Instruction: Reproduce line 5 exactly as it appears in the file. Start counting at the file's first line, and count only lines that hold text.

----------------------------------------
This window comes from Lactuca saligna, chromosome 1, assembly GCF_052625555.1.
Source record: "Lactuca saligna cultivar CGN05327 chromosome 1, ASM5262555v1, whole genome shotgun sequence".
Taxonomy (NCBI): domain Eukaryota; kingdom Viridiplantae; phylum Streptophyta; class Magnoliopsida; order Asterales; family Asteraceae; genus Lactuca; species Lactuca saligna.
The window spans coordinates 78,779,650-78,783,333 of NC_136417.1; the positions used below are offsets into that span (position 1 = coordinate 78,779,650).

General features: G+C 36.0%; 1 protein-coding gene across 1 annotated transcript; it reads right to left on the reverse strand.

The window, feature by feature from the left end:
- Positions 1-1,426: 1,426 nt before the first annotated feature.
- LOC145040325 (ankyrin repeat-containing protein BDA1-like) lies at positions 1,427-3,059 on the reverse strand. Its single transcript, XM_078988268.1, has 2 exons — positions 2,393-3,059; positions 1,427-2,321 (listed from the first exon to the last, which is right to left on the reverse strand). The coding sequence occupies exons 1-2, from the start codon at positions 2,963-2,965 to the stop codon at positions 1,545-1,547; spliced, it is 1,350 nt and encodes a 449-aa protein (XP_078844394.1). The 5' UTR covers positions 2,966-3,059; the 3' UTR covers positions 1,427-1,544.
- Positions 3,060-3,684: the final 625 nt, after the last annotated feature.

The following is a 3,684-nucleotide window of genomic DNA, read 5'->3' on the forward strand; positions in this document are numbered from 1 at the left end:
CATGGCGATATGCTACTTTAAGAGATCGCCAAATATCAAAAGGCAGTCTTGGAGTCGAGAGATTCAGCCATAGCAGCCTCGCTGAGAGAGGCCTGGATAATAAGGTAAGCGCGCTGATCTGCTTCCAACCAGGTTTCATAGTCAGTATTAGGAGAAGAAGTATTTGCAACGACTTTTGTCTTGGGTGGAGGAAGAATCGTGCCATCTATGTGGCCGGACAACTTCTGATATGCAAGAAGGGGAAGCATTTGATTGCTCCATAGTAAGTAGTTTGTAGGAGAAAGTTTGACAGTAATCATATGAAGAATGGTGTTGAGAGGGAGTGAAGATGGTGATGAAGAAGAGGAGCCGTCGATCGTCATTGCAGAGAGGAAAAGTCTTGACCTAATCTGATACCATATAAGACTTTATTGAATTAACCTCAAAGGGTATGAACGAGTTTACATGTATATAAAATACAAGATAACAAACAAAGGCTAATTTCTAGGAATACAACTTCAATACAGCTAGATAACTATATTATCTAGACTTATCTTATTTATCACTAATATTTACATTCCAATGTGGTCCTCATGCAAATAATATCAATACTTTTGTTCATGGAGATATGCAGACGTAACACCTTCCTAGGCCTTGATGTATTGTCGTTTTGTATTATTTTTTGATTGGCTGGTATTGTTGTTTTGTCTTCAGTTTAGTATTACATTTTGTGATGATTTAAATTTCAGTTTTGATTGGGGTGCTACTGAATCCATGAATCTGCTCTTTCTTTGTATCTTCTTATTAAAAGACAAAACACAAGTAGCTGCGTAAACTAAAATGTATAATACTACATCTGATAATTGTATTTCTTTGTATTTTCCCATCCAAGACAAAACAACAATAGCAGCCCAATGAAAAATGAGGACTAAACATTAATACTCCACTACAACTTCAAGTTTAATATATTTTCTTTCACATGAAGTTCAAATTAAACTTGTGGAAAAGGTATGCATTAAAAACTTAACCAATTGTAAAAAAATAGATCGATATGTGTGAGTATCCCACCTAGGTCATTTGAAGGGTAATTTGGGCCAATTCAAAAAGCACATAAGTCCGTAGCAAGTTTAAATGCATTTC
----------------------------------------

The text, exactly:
General features: G+C 36.0%; 1 protein-coding gene across 1 annotated transcript; it reads right to left on the reverse strand.